The Marcos name is either the greatest gift or the worst disadvantage for an aspiring politician. It could either mean a shining legacy or a dark burden, owing either to the gains of the Marcos years or the consequences of martial law and the dramatic 1986 ouster from Malacañang.
Yet Ferdinand “Bongbong” Marcos Jr. walked through those flames to regain his footing in Philippine politics after returning from exile in Hawaii. Marcos survived the post-Edsa years with a career rebuilt in the solid Marcos north (he served as representative for the second district of Ilocos Norte and then governor of Ilocos Norte).
In 2010, Marcos won a seat as a Senator of the republic, with his 12,372,118 votes representing the seventh largest number of votes in the Senate race that year. This victory indicates that Marcos had a wider popularity than just the north, something that outraged anti-Marcos activists.
This outrage rose to new heights when Marcos announced he was running as vice president with Miriam Defensor-Santiago. Marcos remained nonplussed, and his campaign fully utilized the internet and social media—and appealed to younger voters.
In the months before the May 9 election, mock polls in universities showed that Marcos was a popular choice among students, finishing second at Ateneo de Manila University and De La Salle University, even topping the polls at University of Santo Tomas and Arellano University. This happened despite protests and warnings against “revisionist history.”
True enough, Marcos performed very well during the actual election, finishing a very close second to Liberal Party candidate Leni Robredo with 14,155,344 votes, just over 250,000 less than the winning number. Marcos’ camp claimed the Robredo margin was the result of cheating, and last June 29, filed an electoral protest, stating that the certificates of canvass were not authentic.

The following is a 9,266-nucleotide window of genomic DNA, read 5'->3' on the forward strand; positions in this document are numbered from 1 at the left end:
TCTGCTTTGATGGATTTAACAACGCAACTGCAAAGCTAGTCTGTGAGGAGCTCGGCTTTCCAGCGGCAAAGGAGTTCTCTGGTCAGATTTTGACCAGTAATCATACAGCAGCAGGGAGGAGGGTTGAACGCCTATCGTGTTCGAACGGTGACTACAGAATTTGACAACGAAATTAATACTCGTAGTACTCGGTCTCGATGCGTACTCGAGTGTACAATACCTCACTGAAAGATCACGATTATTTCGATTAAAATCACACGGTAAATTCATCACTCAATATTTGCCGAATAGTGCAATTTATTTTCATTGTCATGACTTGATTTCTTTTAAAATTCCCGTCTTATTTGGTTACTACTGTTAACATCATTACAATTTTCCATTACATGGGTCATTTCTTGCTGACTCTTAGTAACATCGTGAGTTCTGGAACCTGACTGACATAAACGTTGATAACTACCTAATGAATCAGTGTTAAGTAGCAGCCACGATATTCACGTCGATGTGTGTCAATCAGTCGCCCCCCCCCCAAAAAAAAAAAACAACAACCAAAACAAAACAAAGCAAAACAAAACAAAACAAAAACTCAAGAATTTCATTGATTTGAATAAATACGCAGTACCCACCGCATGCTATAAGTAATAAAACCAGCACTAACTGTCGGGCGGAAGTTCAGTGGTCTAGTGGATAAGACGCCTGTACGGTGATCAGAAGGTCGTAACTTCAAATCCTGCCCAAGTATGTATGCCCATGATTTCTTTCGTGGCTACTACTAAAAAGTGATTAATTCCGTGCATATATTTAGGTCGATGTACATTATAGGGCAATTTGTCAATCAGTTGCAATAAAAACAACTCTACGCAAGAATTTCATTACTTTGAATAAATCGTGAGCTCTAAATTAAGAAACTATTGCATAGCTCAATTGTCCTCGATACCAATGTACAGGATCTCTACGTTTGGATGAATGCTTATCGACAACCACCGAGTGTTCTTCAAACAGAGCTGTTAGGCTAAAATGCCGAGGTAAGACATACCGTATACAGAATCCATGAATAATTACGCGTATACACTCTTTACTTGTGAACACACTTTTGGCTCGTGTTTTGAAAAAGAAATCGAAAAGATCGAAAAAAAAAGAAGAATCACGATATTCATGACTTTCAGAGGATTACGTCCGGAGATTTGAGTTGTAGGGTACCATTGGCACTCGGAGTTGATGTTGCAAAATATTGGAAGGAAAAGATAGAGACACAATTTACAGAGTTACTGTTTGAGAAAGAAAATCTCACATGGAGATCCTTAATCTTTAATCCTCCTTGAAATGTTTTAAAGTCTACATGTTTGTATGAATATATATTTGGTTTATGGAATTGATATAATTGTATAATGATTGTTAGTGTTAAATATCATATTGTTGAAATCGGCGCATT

Acting as the Presidential Electoral Tribunal, the Supreme Court on Aug. 2 asked Robredo to respond to the protest in 10 days, while issuing a Precautionary Protection Order for the Commission on Elections (Comelec) to preserve all election returns being questioned for manual recount, judicial revision and technical examination. With Robredo stating the protest is “baseless,” the case rolls on.
With over half the voting population between the ages of 18 and 34, Marcos has indeed proved popular among the younger voters.
John, a 22-year-old college senior, stated a common sentiment: Marcos was not to blame for what his father did. “I voted for Bongbong Marcos, because I don’t believe that he would end up like his father.”
YLA, a 21-year-old student, said Marcos’ performance during the televised presidential debate convinced her: “He handled and expressed himself well, from the issues hurled at him regarding his family to his plans for the country.”
Cali, a 30-year-old product manager, said, “I thought he had the best qualities as vice president for the 2016 elections as compared to the other candidates.” JD, a 23-year-old government employee, said, “I feel him, unlike the other candidates.”
All four were born after 1986, and they all acknowledge that terrible things happened during the Marcos era, something they learned from school and their family. But it wasn’t all bad, they said.
“I didn’t experience it first-hand, but I honestly think that during that time people had no freedom of speech, since everything was controlled by the government,” Cali said. “I pity those who fell victim to martial law,” added YLA. “Also, I pity the Marcoses, because they were forced to steal government property. What happened was too much.”
JD had the strongest opinion: “What I know is during their era, the Philippines was next to Japan in terms of power and money in Asia. A strong government was formed, many projects were built, the gross national product of the country was high, the people of the republic were secure compared to today, many individuals were employed, less people were starving.
“These were the good things President Ferdinand Marcos did that I know about, but the sad reality is that he abused his authority, and many people died with no conclusive evidence that they were guilty of their crime or actions.”
Despite what they heard from their family, media and school, the four didn’t agree that Marcos shared the blame for what his father did. YLA explained, “What’s in the past is in the past. BBM’s term would have been an opportunity to prove himself and to show that his family is not plain evil.” John added, “The things his father did should not be passed on to Bongbong Marcos. He was a better choice, and his family history will not change my perviews on him.”